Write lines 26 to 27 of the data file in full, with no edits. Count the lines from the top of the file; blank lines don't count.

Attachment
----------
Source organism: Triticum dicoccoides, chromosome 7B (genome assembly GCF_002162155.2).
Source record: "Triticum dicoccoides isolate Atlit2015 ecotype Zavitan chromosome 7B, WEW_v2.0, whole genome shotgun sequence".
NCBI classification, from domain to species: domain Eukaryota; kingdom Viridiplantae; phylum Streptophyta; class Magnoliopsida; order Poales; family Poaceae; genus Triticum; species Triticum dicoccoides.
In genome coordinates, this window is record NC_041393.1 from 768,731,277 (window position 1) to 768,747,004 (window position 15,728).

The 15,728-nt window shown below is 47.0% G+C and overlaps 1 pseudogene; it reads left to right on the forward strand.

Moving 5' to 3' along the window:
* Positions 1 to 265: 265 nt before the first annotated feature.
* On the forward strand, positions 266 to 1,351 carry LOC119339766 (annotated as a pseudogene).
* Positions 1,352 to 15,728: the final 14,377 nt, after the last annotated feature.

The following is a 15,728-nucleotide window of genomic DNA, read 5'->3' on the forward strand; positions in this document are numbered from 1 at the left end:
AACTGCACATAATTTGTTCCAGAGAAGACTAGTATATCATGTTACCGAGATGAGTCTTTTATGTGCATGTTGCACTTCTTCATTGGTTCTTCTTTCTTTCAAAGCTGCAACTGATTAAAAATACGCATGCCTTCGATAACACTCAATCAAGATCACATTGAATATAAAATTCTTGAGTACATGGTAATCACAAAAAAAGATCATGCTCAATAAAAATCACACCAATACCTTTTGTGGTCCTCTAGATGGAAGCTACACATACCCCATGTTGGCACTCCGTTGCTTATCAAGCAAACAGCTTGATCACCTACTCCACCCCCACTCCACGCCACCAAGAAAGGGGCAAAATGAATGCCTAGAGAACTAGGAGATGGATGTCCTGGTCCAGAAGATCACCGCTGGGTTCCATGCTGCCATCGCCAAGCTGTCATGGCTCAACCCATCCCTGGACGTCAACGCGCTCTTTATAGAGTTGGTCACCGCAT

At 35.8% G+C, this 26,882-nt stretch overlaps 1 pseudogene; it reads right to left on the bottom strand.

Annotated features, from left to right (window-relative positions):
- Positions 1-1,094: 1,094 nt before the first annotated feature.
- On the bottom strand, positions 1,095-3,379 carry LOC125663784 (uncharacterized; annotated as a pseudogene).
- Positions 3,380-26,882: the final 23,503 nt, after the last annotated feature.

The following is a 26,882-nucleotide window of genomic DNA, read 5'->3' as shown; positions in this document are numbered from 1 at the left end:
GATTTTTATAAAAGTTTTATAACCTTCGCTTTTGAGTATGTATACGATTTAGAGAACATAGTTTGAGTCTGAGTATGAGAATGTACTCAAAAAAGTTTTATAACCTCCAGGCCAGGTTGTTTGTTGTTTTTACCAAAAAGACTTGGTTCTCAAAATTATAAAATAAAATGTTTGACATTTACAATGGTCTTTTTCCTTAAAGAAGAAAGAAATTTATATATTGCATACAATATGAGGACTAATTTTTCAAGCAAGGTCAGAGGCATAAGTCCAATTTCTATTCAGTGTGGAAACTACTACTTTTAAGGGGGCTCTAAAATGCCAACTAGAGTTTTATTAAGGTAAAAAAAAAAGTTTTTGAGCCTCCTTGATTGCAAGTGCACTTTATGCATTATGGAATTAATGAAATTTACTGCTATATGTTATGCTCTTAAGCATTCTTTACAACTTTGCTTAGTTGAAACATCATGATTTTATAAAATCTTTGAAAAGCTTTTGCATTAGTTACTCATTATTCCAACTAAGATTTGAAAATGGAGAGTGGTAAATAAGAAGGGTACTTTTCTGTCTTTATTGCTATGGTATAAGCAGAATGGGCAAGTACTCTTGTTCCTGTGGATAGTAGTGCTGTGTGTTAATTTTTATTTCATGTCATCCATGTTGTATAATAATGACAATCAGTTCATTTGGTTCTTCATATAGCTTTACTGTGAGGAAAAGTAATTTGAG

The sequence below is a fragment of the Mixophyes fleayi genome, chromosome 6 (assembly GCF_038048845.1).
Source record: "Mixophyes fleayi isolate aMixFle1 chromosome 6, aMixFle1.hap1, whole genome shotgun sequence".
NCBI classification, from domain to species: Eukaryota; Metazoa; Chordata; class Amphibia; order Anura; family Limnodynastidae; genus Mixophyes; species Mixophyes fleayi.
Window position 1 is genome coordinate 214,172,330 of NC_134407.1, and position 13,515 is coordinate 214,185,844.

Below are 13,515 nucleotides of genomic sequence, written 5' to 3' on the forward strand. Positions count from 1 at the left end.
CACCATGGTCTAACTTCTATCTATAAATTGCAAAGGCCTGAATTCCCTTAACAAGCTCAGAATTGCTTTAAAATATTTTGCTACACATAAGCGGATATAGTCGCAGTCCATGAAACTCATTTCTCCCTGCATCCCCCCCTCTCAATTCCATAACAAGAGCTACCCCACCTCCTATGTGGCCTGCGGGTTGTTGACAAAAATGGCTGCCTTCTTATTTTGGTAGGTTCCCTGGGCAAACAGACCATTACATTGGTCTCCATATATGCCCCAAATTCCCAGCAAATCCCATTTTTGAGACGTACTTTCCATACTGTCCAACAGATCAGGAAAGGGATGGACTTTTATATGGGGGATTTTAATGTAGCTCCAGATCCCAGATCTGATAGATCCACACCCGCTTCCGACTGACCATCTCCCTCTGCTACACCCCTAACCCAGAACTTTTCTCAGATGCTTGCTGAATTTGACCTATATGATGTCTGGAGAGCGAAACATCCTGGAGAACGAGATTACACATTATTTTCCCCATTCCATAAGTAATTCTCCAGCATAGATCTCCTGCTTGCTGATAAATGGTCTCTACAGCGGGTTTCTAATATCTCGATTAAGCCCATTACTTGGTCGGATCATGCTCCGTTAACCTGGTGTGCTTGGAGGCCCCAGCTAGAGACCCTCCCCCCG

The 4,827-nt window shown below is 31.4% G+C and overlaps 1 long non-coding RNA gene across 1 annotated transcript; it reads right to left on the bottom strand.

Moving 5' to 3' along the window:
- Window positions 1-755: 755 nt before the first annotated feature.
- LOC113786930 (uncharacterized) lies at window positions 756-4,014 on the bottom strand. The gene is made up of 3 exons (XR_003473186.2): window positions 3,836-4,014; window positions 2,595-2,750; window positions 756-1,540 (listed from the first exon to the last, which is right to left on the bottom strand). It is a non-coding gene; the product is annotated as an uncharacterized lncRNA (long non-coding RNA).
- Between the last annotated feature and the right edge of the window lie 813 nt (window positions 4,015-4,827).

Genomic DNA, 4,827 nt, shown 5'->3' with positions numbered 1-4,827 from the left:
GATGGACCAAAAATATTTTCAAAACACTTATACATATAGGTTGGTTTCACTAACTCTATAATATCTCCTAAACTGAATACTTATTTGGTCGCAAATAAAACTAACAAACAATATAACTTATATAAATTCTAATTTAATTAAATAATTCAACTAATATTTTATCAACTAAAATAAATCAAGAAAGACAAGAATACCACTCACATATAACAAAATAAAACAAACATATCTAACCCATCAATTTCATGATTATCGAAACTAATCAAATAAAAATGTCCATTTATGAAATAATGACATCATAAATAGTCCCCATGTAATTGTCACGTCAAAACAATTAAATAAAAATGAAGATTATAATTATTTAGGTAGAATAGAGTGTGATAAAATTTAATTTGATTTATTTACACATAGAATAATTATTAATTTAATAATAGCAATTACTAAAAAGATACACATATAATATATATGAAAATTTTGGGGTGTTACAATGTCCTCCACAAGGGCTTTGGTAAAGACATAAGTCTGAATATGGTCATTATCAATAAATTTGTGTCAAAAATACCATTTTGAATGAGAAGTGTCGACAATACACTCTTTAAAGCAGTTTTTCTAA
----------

Moving 5' to 3' along the window:
- Window positions 1-755: 755 nt before the first annotated feature.